4. Lou Covey Says:

    John, a blog is supposed to allow a more effective interaction between the blogger and the commenters. what John dows is more accurately described as a bulletin board because it isn’t published in real time. John waits until he has mutliple inputs and then throws it out. This giveds him maximum control of the content, which is often more a reflection of his views than a real conversation.

  5. John Blyler Says:

    Bulletin boards! How could I have forgotten that term? I remember spending time on my friend’s Vic 20 (and my Atari 65 computer) reading/posting to bulletin boards. JohnC does provide a very valuable and interesting service with his DeepChip BB. He just needs to start-up a blog to complement them.

  6. John Blyler Says:

    Hi JohnF. Lots of Johns on this post. :)

    The tools for sharing opinions, experiences, expertise have existed almost since the inception of the Arpanet. They were not available to everyone except those well versed in Unix.

    The web interface make blogging practical and interesting for everyone. And I agree with you, most bloggers are just happy to share their opinions. They couldn’t care less about the nuiances of blogging vs bulletin boards vs data gathering/sharing mechanisms vs social networking tools … ad nauseam.

    Understanding the difference is critical to those of us engaged in the future of content vehicles – print magazines, online pubs, etc. Marcom, PR and VC communities are all trying to understand the current landscape and (more importantly) predict what the future direction will be. Check out places like SemiNeedle if you’d like to see once such approach. Or simple watch the Chip Design site in mid-Sept for another perhaps more daring approach.

    “Having an agenda …” Most bloggers want to believe that the playing field is level, that blogging is a democracy. This is why many bloggers differentiate between corporate blogging and (for lack of a better word) independent blogging. This is why several corporate bloggers choice to blog on independent sites. Yes, it’s a matter of perception as much as anything else. But perception counts, whether we like to admit it or not. So the question of understanding the differences between corporate and independent sites is important, even to the blogging community in general.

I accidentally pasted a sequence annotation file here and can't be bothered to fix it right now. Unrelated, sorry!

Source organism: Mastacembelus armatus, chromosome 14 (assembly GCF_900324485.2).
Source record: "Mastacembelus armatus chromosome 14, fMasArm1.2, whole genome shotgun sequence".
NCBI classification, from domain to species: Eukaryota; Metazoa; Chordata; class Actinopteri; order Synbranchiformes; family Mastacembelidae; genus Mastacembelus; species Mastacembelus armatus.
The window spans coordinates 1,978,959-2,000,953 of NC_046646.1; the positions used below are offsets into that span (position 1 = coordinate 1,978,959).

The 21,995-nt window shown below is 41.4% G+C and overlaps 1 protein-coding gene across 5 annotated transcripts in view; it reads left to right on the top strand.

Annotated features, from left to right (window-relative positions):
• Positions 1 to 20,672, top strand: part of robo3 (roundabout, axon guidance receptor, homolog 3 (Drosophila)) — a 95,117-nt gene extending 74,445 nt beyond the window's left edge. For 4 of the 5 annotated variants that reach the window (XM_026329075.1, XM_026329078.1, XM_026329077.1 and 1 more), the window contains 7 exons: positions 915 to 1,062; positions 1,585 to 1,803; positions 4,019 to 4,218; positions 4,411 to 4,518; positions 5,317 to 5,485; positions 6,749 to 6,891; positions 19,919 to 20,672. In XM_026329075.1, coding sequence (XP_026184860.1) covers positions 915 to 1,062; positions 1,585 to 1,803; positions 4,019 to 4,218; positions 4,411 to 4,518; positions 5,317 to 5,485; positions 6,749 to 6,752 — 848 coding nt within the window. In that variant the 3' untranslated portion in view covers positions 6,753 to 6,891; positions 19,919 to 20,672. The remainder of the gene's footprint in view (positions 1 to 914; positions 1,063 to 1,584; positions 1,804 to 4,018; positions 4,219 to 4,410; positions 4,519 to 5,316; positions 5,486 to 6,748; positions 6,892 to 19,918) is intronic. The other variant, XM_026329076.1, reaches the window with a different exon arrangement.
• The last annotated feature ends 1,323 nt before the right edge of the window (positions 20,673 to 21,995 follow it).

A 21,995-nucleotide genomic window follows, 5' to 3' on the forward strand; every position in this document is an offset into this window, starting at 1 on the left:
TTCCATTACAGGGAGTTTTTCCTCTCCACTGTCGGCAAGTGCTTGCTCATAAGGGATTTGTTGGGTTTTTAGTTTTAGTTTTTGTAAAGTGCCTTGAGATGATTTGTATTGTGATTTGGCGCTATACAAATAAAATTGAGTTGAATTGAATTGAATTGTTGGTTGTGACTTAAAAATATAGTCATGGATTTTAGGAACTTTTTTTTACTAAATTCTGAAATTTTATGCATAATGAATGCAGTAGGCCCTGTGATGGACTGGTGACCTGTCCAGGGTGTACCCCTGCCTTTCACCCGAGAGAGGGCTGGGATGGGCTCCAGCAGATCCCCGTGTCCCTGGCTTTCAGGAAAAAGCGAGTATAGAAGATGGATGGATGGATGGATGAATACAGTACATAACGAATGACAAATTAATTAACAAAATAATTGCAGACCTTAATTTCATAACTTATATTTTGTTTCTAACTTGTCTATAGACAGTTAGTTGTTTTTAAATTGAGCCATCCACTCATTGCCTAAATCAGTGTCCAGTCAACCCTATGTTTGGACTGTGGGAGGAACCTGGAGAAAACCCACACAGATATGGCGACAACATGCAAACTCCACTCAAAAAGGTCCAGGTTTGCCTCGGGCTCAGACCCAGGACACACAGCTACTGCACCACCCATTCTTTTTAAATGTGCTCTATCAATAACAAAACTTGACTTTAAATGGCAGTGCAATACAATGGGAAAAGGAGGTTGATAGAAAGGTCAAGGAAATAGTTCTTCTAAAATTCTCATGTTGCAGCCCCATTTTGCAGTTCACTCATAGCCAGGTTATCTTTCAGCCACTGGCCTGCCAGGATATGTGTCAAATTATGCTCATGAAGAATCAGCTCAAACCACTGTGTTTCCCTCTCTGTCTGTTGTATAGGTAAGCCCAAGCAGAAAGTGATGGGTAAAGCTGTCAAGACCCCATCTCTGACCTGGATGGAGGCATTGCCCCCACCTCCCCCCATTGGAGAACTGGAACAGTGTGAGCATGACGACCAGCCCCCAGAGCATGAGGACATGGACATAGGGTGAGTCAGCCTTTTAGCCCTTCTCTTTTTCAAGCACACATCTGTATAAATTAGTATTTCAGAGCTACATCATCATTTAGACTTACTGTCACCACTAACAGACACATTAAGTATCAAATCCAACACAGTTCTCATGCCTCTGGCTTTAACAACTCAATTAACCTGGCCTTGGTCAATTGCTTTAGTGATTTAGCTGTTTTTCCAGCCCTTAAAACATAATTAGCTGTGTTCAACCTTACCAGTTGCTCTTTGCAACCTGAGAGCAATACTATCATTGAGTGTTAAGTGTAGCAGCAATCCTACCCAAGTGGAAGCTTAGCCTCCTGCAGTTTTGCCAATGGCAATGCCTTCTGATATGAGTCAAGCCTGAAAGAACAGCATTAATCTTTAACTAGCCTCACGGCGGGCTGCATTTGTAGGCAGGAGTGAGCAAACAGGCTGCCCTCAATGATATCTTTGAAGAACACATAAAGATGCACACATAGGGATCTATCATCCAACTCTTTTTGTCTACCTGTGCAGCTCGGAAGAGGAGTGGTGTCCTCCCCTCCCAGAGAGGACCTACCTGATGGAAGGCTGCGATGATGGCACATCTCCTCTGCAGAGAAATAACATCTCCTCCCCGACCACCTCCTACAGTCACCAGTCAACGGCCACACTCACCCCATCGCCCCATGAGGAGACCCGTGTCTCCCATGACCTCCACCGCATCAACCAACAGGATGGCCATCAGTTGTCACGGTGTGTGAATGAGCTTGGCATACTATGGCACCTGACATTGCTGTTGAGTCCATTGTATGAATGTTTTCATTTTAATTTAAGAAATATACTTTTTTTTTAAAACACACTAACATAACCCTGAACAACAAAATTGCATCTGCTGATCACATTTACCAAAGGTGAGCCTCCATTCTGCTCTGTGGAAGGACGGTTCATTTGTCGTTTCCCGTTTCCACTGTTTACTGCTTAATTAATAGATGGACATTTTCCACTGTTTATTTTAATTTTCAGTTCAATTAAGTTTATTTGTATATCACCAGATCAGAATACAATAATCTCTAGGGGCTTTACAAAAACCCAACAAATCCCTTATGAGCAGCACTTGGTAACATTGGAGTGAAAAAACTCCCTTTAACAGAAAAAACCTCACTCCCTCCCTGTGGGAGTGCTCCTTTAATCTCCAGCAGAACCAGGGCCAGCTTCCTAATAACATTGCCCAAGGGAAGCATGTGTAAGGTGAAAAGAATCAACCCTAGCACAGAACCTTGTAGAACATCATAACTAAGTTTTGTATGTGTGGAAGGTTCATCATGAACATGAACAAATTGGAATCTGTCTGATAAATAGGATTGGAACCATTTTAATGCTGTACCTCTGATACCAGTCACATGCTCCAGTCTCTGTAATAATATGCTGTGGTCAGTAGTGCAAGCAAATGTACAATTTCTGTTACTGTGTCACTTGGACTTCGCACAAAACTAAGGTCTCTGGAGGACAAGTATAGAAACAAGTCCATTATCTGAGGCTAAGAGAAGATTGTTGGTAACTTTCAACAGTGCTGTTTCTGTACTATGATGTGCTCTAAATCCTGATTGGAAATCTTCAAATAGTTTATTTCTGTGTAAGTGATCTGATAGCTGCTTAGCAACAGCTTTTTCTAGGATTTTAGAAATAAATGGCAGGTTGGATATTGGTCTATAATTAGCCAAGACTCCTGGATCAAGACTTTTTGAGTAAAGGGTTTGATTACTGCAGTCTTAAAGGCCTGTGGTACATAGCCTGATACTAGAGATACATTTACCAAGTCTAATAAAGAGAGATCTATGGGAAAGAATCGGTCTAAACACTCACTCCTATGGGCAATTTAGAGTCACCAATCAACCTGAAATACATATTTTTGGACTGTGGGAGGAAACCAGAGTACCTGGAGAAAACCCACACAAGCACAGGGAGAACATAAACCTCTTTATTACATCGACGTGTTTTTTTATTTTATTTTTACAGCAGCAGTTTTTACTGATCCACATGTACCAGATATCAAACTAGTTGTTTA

Don’t misunderstand me; both types of sites are critical to our blogging ecosystem. But there are differences that must be understood, which is why so many CEOs and VPs of Marketing were attending/speaking at the BoF event.

    Well, that’s all I have time for at the moment. Thx for sharing your thoughts, JohnF. I consider myself a writer at heart, so I readily identify with many of your observations. But my involvement with the media industry forces me to take a wider view.

    What a ride, eh?

    As for your comments on

  7. Jakob Engblom Says:

    “Corporate” or “News site” blogging — what about the totally own domains that some people setup, and which presumably belong to them rather than their employer of the moment? I personally tend to find these more interesting, but corporate blogs can also build confidence over time… if they do not sound like too much filtered by marketing teams worrying about public perception.

    I set up my own blog as a purely personal venture to write on things that I wanted to write on — to get things off of my mind and into the world for discussion, basically. The blog form offers a bit of freedom that writing academic articles or articles in the press does not.

    > But I think there’s value to be taken from all of it. Truth shines through…



  8. John Blyler Says:

    Hi Jakob. Good point about “totally owned domains.” Not a catagory that I had considered.

    Agree that blogs that don’t attempt to deceive the readers with “spin” should – in theory – prevail over time. Problem is that “spin” can be very convincing, if done properly. Just ask any PR person.

    I view my blog very much as you do your’s – a place to relax slightly and write about matters that I consider important or interesting. (see About)

    BTW: Is this your blogsite?
    Observations from Uppsala – Computer Technology: Simulation, Virtualization, Virtual Platforms, Embedded, Multicore and Multiprocessing

    Believe the link in your last posting was mistyped. Cheers.

  9. JB’s Circuit » Bloggers and Journalists at DAC – Two Years Later Says:

    [...] When is a blog not a blog? (Aug 2008) [...]